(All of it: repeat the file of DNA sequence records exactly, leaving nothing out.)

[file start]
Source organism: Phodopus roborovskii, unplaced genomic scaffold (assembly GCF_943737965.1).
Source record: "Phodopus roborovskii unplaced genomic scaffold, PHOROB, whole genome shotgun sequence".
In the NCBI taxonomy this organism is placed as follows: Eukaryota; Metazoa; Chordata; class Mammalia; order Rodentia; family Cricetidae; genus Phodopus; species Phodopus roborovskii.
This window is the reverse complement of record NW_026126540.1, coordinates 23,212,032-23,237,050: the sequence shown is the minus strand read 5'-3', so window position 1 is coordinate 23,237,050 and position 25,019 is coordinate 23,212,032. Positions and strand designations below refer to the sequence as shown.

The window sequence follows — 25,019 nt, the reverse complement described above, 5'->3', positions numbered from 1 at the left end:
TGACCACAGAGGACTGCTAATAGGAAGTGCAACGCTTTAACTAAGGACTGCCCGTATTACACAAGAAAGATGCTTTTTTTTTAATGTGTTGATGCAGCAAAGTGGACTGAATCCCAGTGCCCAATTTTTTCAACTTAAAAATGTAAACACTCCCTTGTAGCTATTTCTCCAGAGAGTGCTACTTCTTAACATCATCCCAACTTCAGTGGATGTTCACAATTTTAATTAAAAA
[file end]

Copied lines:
Source organism: Phodopus roborovskii, unplaced genomic scaffold (assembly GCF_943737965.1).
Source record: "Phodopus roborovskii unplaced genomic scaffold, PHOROB, whole genome shotgun sequence".
In the NCBI taxonomy this organism is placed as follows: Eukaryota; Metazoa; Chordata; class Mammalia; order Rodentia; family Cricetidae; genus Phodopus; species Phodopus roborovskii.
This window is the reverse complement of record NW_026126540.1, coordinates 23,212,032-23,237,050: the sequence shown is the minus strand read 5'-3', so window position 1 is coordinate 23,237,050 and position 25,019 is coordinate 23,212,032. Positions and strand designations below refer to the sequence as shown.

The window sequence follows — 25,019 nt, the reverse complement described above, 5'->3', positions numbered from 1 at the left end:
TGACCACAGAGGACTGCTAATAGGAAGTGCAACGCTTTAACTAAGGACTGCCCGTATTACACAAGAAAGATGCTTTTTTTTTAATGTGTTGATGCAGCAAAGTGGACTGAATCCCAGTGCCCAATTTTTTCAACTTAAAAATGTAAACACTCCCTTGTAGCTATTTCTCCAGAGAGTGCTACTTCTTAACATCATCCCAACTTCAGTGGATGTTCACAATTTTAATTAAAAA